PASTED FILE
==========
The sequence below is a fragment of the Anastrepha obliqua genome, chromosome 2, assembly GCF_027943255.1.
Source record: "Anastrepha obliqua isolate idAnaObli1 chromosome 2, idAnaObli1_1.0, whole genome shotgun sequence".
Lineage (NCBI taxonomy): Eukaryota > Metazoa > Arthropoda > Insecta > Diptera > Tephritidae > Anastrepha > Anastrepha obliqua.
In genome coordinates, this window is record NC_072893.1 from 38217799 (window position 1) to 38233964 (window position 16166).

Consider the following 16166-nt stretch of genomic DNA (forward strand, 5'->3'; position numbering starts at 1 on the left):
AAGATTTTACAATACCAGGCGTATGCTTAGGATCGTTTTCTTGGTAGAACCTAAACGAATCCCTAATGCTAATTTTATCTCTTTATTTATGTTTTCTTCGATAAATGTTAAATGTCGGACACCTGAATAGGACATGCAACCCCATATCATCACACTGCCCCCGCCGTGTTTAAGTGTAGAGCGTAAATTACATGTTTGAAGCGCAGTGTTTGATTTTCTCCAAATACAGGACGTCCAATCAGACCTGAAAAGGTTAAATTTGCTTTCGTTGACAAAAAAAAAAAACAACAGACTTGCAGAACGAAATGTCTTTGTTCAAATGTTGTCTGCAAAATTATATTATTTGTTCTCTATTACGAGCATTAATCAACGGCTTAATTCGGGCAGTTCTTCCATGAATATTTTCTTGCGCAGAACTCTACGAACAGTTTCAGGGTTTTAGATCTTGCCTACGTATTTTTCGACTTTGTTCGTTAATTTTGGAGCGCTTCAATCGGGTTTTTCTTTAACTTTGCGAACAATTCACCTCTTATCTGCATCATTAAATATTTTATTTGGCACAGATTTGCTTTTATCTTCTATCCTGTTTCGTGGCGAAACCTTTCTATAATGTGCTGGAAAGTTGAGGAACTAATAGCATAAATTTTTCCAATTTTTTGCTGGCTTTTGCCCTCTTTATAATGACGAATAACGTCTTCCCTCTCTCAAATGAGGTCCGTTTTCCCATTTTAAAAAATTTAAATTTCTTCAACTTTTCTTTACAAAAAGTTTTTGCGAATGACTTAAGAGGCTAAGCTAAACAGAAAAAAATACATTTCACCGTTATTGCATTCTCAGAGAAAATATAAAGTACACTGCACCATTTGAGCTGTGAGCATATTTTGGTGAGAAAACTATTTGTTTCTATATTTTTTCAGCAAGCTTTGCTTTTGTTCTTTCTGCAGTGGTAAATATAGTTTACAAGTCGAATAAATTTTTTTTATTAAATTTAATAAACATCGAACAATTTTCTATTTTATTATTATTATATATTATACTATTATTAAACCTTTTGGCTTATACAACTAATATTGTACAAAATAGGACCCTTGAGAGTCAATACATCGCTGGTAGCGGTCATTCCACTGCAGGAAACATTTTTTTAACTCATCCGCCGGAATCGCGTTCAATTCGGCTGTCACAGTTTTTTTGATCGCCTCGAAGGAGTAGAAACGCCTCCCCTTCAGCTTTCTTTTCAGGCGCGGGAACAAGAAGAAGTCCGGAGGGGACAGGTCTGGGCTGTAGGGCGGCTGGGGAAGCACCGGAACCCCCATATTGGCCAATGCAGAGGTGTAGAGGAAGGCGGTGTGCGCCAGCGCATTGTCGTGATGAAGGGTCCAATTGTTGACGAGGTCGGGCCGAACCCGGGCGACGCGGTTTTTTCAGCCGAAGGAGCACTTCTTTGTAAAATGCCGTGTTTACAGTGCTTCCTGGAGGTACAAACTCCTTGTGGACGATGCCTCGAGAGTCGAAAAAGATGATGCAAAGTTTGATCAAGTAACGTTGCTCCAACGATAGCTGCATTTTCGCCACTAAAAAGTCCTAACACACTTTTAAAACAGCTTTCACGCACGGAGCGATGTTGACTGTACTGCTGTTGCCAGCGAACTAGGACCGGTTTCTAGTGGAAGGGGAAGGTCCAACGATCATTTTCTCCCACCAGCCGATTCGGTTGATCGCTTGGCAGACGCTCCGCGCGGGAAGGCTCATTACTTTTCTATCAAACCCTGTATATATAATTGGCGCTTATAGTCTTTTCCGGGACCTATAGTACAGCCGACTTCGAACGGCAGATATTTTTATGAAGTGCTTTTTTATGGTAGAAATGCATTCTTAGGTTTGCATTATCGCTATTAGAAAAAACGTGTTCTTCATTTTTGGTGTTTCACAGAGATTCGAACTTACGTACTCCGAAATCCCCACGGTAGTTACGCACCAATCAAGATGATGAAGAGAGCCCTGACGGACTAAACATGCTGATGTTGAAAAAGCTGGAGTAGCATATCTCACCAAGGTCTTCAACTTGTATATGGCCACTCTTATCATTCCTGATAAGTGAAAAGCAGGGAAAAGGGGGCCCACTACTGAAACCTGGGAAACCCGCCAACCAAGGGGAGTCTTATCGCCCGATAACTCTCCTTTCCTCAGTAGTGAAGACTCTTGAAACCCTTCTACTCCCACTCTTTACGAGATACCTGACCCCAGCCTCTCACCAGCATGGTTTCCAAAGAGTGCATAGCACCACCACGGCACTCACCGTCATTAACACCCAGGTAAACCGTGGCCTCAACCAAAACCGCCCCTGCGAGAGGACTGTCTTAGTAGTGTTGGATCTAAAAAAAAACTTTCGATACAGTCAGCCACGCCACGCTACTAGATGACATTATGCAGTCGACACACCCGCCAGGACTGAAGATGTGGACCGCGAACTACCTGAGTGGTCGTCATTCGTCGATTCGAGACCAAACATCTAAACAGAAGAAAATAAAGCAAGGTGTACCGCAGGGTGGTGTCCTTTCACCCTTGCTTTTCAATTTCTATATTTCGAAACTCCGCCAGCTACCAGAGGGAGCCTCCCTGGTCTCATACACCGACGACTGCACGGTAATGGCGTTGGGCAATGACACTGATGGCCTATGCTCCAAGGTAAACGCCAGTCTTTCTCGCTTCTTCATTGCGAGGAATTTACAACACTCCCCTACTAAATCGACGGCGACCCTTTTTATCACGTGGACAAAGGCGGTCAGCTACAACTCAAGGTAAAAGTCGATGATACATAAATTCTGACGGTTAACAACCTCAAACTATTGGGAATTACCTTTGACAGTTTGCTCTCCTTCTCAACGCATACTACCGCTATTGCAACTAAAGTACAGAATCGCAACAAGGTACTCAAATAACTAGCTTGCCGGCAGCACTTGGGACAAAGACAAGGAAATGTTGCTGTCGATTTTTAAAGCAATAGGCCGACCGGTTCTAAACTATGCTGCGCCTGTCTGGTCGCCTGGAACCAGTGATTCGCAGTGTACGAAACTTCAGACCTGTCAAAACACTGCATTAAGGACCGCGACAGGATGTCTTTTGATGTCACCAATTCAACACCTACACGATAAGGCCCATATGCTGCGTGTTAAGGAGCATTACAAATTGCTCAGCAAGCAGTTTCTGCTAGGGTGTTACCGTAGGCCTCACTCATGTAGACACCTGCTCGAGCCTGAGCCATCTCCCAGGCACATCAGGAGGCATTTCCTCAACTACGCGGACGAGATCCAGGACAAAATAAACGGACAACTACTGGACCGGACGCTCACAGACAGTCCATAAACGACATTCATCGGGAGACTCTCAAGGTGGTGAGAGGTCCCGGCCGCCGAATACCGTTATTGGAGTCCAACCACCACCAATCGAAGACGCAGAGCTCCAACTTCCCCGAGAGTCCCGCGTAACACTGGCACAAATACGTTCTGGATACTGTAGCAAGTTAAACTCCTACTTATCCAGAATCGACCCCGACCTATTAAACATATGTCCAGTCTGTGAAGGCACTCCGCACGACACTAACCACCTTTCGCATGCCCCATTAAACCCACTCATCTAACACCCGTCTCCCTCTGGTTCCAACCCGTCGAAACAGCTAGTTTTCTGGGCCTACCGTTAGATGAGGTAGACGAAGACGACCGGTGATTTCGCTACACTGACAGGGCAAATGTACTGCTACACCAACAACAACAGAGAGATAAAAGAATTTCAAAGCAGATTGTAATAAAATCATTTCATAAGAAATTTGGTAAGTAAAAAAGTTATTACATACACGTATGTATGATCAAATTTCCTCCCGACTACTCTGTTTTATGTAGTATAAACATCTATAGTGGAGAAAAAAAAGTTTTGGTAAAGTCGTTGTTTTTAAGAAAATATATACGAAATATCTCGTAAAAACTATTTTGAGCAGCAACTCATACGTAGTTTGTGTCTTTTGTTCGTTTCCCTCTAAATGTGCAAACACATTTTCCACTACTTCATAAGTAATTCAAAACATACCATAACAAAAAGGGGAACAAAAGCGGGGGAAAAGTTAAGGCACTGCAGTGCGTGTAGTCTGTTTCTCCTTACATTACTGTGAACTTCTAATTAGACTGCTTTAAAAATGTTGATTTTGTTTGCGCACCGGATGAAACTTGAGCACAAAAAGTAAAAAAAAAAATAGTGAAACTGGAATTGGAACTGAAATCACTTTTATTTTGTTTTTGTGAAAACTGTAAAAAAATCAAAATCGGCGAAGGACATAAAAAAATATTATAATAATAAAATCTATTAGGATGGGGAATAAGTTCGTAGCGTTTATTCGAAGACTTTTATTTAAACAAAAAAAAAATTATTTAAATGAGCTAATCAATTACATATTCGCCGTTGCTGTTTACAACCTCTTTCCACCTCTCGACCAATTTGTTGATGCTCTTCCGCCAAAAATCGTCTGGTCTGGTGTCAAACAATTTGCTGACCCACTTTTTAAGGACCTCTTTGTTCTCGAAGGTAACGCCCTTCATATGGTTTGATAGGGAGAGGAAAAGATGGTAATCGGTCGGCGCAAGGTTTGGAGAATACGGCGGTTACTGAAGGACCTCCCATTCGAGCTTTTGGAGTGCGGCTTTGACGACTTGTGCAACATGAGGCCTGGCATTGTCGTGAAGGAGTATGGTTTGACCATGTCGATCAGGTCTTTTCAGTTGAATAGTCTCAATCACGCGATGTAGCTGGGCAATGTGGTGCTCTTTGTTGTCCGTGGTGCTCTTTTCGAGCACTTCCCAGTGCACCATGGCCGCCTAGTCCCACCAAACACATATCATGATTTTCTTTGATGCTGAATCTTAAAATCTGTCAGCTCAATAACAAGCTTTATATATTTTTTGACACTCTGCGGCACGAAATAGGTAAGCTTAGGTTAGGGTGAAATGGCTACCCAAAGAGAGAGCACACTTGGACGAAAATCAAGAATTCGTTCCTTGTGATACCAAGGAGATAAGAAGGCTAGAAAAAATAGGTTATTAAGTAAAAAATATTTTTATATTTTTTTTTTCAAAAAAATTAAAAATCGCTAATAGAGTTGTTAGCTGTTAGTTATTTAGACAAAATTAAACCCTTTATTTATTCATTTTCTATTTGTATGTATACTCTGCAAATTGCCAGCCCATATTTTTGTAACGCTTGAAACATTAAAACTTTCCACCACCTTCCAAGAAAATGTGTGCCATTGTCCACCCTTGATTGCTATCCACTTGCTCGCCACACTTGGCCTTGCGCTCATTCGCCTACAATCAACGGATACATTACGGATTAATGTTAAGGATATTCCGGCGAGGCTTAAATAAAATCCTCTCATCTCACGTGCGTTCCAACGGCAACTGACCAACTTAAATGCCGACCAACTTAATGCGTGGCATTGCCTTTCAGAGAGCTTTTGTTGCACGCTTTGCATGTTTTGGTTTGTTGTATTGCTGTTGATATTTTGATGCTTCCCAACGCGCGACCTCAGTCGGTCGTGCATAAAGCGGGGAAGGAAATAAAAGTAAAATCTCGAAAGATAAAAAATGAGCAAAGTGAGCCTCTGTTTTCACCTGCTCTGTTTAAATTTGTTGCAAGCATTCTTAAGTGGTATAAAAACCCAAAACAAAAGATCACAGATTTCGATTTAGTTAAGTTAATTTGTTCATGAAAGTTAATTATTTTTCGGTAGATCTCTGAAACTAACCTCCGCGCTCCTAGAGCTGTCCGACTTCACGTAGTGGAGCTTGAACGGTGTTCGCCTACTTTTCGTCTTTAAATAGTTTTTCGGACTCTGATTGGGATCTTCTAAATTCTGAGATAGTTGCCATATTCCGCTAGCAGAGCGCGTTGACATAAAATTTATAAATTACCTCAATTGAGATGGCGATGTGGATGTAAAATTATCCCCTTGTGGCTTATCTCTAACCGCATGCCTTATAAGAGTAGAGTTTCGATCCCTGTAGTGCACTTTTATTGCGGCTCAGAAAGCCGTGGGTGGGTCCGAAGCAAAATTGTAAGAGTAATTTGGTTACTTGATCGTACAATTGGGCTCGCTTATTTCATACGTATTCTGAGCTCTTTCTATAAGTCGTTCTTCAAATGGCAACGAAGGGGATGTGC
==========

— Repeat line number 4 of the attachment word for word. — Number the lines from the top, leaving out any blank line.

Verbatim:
In genome coordinates, this window is record NC_072893.1 from 38217799 (window position 1) to 38233964 (window position 16166).